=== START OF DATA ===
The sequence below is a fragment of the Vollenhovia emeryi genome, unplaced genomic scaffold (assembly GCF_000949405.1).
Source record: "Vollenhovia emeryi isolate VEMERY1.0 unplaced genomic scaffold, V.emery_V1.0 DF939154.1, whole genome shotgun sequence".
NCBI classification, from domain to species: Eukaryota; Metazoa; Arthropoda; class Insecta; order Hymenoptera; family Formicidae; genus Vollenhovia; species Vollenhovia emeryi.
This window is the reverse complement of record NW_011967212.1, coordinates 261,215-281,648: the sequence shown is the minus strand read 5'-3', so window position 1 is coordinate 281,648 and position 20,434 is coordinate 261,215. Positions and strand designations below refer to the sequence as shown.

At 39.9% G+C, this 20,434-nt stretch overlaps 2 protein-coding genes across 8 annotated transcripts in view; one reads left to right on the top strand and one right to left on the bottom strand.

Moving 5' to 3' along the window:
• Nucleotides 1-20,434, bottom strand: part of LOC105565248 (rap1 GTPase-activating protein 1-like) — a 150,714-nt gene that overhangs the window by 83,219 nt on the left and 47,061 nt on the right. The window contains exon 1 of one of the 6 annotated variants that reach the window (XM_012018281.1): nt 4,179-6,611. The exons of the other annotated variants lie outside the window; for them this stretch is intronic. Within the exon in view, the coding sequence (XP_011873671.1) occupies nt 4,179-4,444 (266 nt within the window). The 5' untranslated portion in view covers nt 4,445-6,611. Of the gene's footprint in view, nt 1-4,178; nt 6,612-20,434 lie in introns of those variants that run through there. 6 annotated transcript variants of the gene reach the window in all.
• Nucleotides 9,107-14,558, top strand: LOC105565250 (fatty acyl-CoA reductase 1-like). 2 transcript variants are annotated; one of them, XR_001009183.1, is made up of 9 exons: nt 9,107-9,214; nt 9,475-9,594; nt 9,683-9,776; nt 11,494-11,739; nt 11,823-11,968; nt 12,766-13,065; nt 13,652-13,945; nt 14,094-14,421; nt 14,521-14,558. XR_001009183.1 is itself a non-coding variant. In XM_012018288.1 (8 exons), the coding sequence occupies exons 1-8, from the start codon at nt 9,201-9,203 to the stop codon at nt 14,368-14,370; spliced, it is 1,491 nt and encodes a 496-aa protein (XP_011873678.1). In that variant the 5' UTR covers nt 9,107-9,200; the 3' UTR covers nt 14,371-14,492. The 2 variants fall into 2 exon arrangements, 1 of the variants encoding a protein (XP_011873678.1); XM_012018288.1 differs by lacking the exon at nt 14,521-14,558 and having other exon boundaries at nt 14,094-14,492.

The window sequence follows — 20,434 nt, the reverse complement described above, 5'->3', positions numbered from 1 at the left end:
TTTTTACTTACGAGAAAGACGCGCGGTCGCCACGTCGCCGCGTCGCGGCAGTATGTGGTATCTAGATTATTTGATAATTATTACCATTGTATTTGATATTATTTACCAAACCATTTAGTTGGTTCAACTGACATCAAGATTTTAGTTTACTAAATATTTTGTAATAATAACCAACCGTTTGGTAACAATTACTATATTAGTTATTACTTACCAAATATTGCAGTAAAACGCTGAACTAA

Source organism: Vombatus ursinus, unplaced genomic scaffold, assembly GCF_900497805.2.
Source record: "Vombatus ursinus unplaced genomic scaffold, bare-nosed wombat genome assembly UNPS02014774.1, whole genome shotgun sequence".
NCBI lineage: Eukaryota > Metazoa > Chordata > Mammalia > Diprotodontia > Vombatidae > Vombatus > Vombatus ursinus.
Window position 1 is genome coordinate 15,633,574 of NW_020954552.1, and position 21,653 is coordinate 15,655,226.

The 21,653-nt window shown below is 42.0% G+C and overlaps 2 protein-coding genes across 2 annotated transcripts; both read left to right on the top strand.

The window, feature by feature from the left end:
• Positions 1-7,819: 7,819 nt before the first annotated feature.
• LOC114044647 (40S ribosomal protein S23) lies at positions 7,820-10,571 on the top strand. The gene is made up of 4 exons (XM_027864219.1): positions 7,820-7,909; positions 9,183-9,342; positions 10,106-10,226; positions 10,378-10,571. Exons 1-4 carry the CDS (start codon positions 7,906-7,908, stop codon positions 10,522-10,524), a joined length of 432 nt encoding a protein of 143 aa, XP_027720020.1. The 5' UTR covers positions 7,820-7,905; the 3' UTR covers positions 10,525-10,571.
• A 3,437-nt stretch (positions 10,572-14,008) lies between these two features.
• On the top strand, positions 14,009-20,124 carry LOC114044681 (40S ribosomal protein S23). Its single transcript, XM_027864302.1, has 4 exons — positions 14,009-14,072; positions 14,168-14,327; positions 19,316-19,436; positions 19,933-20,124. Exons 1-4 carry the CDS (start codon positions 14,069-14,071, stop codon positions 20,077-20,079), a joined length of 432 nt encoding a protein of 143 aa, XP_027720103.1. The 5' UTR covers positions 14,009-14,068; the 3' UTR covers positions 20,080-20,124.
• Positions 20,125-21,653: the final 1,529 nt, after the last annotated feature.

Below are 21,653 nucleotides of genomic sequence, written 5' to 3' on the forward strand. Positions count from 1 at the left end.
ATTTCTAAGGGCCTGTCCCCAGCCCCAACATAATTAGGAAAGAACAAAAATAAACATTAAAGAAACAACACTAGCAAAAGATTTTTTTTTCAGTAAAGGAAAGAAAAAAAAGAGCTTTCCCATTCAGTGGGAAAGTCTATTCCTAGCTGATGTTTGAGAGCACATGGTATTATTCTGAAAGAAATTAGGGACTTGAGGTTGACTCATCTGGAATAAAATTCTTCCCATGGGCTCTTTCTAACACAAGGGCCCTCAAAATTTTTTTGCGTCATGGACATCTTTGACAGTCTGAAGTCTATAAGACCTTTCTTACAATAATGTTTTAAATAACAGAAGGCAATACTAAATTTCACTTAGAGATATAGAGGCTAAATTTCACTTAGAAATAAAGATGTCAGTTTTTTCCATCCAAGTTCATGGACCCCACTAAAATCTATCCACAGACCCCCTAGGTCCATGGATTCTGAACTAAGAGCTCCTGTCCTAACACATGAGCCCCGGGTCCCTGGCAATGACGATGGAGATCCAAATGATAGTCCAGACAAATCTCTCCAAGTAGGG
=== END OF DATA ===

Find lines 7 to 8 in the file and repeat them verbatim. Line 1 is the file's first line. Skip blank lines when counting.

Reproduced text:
• Nucleotides 1-20,434, bottom strand: part of LOC105565248 (rap1 GTPase-activating protein 1-like) — a 150,714-nt gene that overhangs the window by 83,219 nt on the left and 47,061 nt on the right. The window contains exon 1 of one of the 6 annotated variants that reach the window (XM_012018281.1): nt 4,179-6,611. The exons of the other annotated variants lie outside the window; for them this stretch is intronic. Within the exon in view, the coding sequence (XP_011873671.1) occupies nt 4,179-4,444 (266 nt within the window). The 5' untranslated portion in view covers nt 4,445-6,611. Of the gene's footprint in view, nt 1-4,178; nt 6,612-20,434 lie in introns of those variants that run through there. 6 annotated transcript variants of the gene reach the window in all.
• Nucleotides 9,107-14,558, top strand: LOC105565250 (fatty acyl-CoA reductase 1-like). 2 transcript variants are annotated; one of them, XR_001009183.1, is made up of 9 exons: nt 9,107-9,214; nt 9,475-9,594; nt 9,683-9,776; nt 11,494-11,739; nt 11,823-11,968; nt 12,766-13,065; nt 13,652-13,945; nt 14,094-14,421; nt 14,521-14,558. XR_001009183.1 is itself a non-coding variant. In XM_012018288.1 (8 exons), the coding sequence occupies exons 1-8, from the start codon at nt 9,201-9,203 to the stop codon at nt 14,368-14,370; spliced, it is 1,491 nt and encodes a 496-aa protein (XP_011873678.1). In that variant the 5' UTR covers nt 9,107-9,200; the 3' UTR covers nt 14,371-14,492. The 2 variants fall into 2 exon arrangements, 1 of the variants encoding a protein (XP_011873678.1); XM_012018288.1 differs by lacking the exon at nt 14,521-14,558 and having other exon boundaries at nt 14,094-14,492.